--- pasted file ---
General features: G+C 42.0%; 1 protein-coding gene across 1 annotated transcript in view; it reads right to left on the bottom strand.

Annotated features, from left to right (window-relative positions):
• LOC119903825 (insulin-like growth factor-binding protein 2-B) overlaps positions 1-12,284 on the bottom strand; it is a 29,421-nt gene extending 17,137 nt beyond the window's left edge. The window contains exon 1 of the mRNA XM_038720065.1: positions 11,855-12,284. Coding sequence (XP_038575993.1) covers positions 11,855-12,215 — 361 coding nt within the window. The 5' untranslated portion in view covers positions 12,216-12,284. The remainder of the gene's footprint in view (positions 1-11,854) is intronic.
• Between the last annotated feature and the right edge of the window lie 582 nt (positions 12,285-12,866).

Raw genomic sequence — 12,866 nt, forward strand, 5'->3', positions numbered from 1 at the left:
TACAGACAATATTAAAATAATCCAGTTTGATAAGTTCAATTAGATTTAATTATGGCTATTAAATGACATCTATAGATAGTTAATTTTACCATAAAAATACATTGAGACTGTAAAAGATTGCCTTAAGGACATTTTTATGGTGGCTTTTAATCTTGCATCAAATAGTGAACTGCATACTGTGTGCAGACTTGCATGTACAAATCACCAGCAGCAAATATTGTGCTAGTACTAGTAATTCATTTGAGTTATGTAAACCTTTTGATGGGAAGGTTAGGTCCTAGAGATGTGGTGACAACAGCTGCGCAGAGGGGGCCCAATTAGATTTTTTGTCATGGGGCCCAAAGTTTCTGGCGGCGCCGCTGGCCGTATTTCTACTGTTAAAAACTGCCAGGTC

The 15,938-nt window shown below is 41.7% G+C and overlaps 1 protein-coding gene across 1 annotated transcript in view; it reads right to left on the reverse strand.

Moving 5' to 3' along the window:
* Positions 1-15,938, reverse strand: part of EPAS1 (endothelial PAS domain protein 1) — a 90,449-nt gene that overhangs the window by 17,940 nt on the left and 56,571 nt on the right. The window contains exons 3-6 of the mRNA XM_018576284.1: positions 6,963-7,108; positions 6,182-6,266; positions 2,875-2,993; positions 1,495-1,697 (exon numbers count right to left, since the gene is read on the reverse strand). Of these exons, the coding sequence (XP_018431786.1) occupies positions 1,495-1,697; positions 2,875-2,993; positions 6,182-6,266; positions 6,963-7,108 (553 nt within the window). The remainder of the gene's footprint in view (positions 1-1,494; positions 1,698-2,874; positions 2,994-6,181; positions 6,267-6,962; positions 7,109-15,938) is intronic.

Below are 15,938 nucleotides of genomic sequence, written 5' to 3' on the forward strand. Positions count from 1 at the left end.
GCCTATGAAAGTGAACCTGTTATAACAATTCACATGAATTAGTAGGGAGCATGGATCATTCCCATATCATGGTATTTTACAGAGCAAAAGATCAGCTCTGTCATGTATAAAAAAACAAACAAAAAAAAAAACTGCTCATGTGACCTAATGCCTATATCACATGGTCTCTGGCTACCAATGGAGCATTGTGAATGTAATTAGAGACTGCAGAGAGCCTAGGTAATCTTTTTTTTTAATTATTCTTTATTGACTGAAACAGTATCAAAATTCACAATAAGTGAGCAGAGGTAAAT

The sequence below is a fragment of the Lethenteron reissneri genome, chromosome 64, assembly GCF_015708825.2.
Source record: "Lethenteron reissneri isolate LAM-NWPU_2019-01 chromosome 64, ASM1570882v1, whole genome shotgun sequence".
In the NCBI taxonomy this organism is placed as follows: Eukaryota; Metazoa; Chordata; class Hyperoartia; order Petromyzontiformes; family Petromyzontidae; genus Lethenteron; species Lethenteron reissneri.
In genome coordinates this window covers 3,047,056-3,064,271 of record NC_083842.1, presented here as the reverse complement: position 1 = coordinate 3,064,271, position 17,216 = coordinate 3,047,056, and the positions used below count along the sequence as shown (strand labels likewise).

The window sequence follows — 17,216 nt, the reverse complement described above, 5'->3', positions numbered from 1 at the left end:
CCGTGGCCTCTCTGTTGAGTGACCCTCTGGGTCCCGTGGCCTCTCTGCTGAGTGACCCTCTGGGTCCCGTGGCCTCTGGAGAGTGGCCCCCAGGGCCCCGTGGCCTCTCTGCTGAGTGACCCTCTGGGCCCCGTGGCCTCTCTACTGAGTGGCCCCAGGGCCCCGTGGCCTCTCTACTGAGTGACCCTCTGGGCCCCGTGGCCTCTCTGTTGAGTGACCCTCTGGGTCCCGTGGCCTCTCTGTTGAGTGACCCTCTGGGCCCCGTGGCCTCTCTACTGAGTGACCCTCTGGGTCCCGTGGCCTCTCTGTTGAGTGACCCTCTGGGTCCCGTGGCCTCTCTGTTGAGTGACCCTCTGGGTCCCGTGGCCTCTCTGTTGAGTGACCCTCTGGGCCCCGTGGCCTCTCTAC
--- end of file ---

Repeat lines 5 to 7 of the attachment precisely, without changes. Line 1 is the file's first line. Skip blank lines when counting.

Raw genomic sequence — 12,866 nt, forward strand, 5'->3', positions numbered from 1 at the left:
TACAGACAATATTAAAATAATCCAGTTTGATAAGTTCAATTAGATTTAATTATGGCTATTAAATGACATCTATAGATAGTTAATTTTACCATAAAAATACATTGAGACTGTAAAAGATTGCCTTAAGGACATTTTTATGGTGGCTTTTAATCTTGCATCAAATAGTGAACTGCATACTGTGTGCAGACTTGCATGTACAAATCACCAGCAGCAAATATTGTGCTAGTACTAGTAATTCATTTGAGTTATGTAAACCTTTTGATGGGAAGGTTAGGTCCTAGAGATGTGGTGACAACAGCTGCGCAGAGGGGGCCCAATTAGATTTTTTGTCATGGGGCCCAAAGTTTCTGGCGGCGCCGCTGGCCGTATTTCTACTGTTAAAAACTGCCAGGTC

The 15,938-nt window shown below is 41.7% G+C and overlaps 1 protein-coding gene across 1 annotated transcript in view; it reads right to left on the reverse strand.